My own suspicion is that if you put the voice into a social relationship, then the person who is hearing the voice finds that they have to experience that voice as a social relationship.
Dhar: Some of the biggest criticisms of mainstream psychiatry have come from prominent psychiatrists. From Robin Murray on schizophrenia to DSM-IV chair Allen Frances critiquing the diagnostic inflation in DSM-5. Your book Of Two Minds talks about psychiatrists’ training and how they are asked to make really difficult choices. Could you speak more about this training and how these difficulties eventually influence patient care?
Luhrmann: I was looking at psychiatry in the early and mid-nineties, and it was still a battlefield between the psychodynamic approach, where people see conflicting emotions causing symptoms, versus people who think about psychiatric illness is caused by something wrong in the brain that medication will fix.
I was struck that, for many psychiatrists, there is so little time, particularly these days. The pressure came from managed care, where there is a completely understandable concern to reduce the cost of medical care. Psychiatrists, in particular, sometimes have 15 minutes to spend with the patients. Then it becomes a symptom checklist, an examination, the medication, and how the medication is working — so the encounter with a patient becomes a kind of sorting exercise.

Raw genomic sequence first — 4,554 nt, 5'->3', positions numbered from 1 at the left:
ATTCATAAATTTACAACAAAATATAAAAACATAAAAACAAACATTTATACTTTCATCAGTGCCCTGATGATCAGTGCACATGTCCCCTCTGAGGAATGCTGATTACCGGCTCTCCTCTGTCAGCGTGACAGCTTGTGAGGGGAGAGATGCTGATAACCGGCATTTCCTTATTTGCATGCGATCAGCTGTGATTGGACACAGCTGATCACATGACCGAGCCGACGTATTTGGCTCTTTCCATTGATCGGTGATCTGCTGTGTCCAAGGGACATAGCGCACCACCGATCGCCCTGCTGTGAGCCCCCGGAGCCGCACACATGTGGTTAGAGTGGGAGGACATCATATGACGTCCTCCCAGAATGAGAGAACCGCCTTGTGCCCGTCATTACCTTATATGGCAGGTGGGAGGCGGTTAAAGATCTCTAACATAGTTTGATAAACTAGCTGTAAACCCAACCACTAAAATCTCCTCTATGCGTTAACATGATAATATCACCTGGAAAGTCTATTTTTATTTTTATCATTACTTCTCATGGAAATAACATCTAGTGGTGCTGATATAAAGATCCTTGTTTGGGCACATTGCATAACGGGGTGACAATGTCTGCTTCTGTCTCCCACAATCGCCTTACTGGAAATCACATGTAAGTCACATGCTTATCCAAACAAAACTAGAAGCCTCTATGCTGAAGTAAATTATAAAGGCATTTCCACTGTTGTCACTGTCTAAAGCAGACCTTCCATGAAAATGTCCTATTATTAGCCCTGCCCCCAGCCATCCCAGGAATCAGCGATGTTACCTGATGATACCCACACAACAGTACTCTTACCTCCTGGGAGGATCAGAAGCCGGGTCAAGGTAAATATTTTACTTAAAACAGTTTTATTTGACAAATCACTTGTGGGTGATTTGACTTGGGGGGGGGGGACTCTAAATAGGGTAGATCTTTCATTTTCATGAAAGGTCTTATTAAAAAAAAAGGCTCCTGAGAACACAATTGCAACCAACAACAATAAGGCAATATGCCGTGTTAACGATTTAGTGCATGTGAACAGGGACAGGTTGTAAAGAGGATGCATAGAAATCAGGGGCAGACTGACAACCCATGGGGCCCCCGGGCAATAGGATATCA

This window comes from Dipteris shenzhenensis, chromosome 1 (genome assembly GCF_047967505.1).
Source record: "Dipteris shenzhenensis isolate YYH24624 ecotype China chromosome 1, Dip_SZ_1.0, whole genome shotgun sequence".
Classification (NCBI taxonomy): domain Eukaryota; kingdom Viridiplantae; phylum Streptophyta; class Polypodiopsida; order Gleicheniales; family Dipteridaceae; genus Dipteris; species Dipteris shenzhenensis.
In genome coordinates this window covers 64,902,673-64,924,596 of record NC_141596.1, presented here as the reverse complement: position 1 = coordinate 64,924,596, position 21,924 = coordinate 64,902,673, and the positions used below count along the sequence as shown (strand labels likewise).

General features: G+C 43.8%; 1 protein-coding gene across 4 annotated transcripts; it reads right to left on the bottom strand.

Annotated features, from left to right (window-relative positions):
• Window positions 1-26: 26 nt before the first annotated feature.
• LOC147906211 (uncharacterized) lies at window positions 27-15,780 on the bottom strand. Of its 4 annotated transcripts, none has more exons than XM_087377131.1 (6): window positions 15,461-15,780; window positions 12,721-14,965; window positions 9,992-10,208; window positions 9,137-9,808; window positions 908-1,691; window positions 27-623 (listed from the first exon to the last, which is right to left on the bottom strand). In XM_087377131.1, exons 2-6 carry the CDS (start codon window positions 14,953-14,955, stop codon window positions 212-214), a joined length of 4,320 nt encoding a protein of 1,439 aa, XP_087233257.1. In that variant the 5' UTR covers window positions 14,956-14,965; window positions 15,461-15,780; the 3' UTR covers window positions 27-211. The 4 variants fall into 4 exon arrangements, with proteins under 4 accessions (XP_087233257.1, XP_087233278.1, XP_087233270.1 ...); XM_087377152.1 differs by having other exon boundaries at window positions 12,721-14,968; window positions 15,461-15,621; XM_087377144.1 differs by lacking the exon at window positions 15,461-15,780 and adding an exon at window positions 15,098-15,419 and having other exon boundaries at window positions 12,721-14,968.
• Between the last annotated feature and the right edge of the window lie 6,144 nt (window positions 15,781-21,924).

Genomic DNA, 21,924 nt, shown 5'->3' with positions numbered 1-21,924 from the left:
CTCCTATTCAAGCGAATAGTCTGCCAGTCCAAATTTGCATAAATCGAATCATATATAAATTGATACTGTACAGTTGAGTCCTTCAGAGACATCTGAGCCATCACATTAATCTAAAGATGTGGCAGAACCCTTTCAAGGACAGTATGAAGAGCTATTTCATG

I was aware of this diagnostic nosology, a list of categories. Somebody once explained the DSM to me as a combination of the Bible and the telephone directory. The psychiatrists knew that these categories did not capture the experience of their patients, but at the same time, they were schooled in sorting patients — try this medication, that medication. It was just easy for the person to be lost. Even in mainstream medicine, we know that having a doctor who cares about you as a person is helpful to your care.